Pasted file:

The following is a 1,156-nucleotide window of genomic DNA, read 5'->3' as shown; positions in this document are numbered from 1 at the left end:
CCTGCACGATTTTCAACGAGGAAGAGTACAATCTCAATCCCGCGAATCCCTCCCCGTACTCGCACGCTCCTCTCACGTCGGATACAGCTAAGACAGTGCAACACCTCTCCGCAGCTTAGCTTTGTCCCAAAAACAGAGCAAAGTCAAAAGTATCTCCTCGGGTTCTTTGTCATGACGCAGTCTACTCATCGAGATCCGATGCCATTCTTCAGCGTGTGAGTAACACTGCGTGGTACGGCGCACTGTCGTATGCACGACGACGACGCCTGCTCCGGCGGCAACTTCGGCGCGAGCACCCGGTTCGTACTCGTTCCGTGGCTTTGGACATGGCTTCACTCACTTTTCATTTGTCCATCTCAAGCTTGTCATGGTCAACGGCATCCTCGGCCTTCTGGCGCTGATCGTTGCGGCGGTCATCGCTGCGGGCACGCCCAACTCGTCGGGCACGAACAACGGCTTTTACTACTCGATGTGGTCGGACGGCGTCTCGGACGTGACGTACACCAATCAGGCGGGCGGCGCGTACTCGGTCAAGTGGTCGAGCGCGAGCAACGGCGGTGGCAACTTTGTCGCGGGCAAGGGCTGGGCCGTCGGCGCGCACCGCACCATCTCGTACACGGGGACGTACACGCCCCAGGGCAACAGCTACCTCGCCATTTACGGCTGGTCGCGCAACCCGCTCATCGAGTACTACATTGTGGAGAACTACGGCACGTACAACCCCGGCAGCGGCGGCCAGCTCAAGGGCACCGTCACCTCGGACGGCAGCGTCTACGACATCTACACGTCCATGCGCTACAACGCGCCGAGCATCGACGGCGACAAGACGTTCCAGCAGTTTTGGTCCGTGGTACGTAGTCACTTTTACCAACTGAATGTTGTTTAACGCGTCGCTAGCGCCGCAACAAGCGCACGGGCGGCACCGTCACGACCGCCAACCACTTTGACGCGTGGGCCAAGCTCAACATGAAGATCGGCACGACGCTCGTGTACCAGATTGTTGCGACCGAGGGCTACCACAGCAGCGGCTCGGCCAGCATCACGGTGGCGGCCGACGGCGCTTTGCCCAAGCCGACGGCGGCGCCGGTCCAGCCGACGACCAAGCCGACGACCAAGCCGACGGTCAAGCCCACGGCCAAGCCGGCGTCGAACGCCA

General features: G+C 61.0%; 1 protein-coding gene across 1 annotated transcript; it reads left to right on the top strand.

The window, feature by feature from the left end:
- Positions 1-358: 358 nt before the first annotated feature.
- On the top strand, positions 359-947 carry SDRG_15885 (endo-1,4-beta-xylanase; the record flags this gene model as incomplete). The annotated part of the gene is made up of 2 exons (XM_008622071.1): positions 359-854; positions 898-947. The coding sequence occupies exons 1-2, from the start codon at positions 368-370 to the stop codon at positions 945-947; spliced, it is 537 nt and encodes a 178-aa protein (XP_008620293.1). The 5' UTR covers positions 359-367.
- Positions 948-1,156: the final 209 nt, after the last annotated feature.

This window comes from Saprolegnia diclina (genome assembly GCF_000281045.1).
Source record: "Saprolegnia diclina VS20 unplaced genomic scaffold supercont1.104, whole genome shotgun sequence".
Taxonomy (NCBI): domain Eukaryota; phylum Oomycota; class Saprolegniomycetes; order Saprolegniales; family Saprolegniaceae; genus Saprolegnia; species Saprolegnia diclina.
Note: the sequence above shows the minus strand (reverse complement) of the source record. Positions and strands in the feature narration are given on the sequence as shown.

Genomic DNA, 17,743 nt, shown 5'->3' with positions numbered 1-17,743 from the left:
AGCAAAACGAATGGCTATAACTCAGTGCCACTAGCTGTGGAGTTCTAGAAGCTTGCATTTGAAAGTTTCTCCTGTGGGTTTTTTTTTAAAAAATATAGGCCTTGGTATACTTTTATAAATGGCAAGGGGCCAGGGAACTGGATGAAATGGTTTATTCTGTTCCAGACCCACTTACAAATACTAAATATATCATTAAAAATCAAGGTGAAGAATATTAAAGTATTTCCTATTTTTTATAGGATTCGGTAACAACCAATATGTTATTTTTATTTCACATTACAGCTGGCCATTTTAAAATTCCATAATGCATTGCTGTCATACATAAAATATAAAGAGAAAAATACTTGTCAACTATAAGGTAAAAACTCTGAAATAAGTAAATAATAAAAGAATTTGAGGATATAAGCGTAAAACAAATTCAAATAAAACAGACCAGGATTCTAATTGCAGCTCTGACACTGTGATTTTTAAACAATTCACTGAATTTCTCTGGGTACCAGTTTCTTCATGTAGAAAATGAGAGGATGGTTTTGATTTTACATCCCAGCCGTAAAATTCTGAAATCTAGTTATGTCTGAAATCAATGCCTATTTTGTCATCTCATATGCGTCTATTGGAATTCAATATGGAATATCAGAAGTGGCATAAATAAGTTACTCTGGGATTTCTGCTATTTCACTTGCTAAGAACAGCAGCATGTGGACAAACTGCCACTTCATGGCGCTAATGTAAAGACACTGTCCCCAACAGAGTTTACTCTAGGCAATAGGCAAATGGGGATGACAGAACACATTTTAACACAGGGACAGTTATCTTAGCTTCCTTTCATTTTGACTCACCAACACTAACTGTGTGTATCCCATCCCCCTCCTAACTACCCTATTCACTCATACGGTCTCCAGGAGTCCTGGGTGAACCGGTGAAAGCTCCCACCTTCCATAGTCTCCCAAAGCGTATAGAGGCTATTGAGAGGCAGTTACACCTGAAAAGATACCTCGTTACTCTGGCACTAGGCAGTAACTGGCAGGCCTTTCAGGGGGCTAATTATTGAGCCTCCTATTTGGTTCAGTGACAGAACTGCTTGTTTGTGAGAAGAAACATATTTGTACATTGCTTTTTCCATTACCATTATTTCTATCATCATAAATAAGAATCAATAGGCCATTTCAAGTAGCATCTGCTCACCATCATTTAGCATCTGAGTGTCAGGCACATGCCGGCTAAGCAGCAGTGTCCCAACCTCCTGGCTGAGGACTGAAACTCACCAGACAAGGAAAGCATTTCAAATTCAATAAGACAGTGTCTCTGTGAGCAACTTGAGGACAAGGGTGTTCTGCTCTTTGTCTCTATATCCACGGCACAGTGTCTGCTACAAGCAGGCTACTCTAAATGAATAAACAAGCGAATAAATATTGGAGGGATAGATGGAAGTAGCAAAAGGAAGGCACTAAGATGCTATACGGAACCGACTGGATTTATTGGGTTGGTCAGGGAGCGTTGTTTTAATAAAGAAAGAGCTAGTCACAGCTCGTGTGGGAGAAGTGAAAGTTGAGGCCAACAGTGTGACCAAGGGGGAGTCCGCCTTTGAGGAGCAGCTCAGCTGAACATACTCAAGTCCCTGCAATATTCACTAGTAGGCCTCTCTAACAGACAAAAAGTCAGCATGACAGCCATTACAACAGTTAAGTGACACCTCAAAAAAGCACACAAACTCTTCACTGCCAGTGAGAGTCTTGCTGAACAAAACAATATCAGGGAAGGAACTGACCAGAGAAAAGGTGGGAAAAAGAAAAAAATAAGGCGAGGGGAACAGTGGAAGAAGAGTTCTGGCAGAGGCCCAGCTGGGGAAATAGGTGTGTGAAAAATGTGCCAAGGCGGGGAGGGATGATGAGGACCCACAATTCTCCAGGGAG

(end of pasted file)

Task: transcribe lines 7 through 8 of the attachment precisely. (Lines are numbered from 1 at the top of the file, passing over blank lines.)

- Positions 948-1,156: the final 209 nt, after the last annotated feature.

This window comes from Saprolegnia diclina (genome assembly GCF_000281045.1).